Gatwick Obviously

e-newsletter No.49

Our Mission Statement

Full dispersal • • • Maximum altitude • • • Continuous Descent

"A wider distribution of joining points is expected to provide more fair and equitable dispersal."

Not our words.
Although you'd be forgiven for thinking they were, given that a return to 'fair and equitable dispersal' is what we have demanded since Day 1.

These are actually the words of the Arrivals Review* team in their interim report, presented to campaign groups last week at Gatwick. NATS and the CAA were in the room. And perhaps representatives from Gatwick management, who knows?

To achieve that dispersal, core to their proposals is a re-widening of the arrivals swathe, from its present 2 miles to 6 miles.

This is our Holy Grail, for, without a re-widening, there can be no effective dispersal.

In 2013, before the changes, we had all lived relatively happily (and largely unknowingly) within a 5-mile wide swathe.
Then, again entirely unknowingly to most, it was narrowed by 60% to just 2 miles.
Cue uproar in the skies and on the land.

The Review's proposals include full use of that airspace via the existing vectoring for approximately the next 5-7 years, until satellite technology is fully installed.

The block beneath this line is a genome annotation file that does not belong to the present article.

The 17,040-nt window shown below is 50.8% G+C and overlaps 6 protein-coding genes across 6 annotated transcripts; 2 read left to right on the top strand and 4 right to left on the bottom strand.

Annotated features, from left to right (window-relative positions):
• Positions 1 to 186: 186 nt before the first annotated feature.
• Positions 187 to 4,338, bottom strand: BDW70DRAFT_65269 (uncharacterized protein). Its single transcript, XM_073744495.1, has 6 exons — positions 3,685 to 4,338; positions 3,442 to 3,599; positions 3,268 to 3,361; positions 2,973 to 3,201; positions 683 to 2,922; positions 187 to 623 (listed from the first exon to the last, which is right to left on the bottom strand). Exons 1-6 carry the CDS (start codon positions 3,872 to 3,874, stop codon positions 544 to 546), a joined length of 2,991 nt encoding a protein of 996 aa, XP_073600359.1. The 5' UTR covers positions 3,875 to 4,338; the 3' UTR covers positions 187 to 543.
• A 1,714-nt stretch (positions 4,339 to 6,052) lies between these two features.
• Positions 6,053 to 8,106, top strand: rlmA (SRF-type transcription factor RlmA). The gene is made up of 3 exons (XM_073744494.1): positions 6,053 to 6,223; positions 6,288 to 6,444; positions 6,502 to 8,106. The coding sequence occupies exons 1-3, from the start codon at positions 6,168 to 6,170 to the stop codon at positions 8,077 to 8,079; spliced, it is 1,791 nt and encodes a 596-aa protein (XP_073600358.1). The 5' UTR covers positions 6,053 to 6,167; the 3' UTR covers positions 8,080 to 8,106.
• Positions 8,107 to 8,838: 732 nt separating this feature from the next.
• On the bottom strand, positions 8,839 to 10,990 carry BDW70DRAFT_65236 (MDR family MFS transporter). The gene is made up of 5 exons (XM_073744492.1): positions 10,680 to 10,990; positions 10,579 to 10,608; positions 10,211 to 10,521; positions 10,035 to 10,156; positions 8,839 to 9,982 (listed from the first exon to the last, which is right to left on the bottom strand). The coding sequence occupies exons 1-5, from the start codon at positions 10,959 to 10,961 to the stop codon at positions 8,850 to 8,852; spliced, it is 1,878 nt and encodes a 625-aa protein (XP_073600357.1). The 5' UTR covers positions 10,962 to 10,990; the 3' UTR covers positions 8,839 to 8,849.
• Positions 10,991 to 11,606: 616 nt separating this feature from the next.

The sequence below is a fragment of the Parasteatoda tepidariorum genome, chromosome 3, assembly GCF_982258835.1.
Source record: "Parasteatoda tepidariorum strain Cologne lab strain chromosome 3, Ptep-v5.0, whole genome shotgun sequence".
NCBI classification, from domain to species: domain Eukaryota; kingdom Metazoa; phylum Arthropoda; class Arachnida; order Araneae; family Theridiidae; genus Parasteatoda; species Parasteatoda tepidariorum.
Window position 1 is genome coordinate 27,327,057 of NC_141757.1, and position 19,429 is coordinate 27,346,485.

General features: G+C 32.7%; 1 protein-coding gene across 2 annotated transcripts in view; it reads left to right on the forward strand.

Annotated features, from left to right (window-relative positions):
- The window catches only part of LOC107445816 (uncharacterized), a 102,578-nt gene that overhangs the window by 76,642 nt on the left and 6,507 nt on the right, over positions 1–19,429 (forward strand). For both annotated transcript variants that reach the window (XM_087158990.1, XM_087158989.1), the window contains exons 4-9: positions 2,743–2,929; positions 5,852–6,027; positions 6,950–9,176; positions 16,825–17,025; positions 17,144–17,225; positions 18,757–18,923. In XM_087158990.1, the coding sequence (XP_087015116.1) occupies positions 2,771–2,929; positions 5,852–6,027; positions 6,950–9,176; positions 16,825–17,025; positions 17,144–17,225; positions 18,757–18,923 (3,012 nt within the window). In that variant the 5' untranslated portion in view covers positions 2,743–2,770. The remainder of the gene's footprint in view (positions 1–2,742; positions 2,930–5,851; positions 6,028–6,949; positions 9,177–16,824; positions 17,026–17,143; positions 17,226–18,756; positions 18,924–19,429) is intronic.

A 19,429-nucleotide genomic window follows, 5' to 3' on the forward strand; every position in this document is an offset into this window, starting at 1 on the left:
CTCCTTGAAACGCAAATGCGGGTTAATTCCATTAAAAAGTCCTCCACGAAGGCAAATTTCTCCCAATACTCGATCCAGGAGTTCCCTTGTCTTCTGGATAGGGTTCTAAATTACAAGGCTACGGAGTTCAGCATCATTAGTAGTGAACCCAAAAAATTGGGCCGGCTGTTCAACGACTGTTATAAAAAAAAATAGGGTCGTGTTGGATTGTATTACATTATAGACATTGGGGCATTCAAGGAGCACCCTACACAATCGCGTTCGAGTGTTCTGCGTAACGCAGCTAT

Once it is, they presently propose multiple PBN routes, across the same swathe. At last week's meeting they suggested 4 in total, including the straight-in route.
Satellite technology is coming, we all recognise that. Whether we as the communities below want 4 or a greater number of paths, perhaps over an even wider swathe is another matter, and one we can look at once the final proposals are known.
Not so much about picking our battles, but taking our time to decide what is the least worst option.

They are also looking to address the altitude of the aircraft, and the smoothness of their descent.

The Review team expressly asked us to share their interim report with you. It is on our website here or via this link:

We imagine you're pretty busy right now, so do jump to slide 17 on their PDF for the critical information.

They finish their 'listening period' at the end of December. If you want us to pass on any comments before then, please send them to and we will forward them in full.

Their final report will be presented to all on 28th January. Until then we reserve judgment.

But I sense we are significantly further forward in terms of the aviation industry listening than we were 18 months ago.

Thanks to you.

Happy Christmas.

Martin Barraud
Gatwick Obviously Not

*Following your hounding of the aviation industry, and GON's Stephen Hazell-Smith's and others hounding of Sir John Major, Chair to the Advisors to Gatwick, Sir Roy McNulty, the Chair of Gatwick itself offered an 'Arrivals Review' to see if all that could be done to alleviate arrivals noise was being done
We at Gatwick Obviously Not duly negotiated hard on the Terms of Reference, and insisted on 'fair and equitable dispersal' being a key phrase within the final, agreed Terms.

December 22nd 2015

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